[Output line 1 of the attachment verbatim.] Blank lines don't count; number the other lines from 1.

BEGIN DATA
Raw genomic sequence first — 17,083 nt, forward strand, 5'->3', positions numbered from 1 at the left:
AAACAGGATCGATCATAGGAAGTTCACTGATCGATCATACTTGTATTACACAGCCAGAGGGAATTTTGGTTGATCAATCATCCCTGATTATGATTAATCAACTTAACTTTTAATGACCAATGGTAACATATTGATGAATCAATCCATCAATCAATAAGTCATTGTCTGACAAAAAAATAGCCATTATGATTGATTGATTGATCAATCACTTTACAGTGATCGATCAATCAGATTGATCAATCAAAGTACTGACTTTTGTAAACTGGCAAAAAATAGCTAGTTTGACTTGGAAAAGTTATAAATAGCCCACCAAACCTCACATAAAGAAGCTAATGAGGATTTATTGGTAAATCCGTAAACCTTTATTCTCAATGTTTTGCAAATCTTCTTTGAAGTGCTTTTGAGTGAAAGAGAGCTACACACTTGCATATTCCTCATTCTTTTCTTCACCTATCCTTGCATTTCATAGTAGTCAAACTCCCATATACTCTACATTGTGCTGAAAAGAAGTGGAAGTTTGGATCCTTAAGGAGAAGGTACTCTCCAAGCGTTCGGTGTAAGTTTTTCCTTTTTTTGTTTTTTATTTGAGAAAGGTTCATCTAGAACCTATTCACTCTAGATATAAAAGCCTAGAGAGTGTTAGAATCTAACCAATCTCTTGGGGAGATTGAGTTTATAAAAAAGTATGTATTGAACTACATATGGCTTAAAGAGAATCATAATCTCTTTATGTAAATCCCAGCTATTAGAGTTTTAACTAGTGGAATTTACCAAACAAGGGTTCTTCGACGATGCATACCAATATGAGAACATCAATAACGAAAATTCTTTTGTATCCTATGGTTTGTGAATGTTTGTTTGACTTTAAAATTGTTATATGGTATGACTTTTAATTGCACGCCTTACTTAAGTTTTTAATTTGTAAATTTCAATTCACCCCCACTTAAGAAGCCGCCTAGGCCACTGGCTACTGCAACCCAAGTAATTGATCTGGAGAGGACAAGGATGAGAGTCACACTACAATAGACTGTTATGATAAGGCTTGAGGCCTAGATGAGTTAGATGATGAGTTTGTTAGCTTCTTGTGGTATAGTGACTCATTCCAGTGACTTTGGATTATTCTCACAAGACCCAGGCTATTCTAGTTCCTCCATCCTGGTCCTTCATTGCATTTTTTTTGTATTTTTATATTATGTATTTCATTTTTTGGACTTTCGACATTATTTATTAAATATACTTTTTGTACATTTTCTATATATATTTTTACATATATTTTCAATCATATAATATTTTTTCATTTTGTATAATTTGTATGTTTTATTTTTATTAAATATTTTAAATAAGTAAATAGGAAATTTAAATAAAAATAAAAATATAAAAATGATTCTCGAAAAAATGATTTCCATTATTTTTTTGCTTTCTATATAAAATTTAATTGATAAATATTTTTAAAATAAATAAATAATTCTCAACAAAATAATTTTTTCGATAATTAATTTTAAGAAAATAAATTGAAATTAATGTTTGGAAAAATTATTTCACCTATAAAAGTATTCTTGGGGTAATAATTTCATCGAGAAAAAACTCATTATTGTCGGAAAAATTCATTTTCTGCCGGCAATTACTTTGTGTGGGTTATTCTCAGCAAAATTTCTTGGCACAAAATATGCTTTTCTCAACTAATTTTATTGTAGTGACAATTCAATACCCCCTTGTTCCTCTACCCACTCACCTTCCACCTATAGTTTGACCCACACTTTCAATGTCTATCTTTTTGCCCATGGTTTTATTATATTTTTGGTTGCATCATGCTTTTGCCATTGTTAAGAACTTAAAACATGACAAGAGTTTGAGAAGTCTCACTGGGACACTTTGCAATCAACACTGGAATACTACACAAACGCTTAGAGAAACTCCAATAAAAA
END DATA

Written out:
Raw genomic sequence first — 17,083 nt, forward strand, 5'->3', positions numbered from 1 at the left: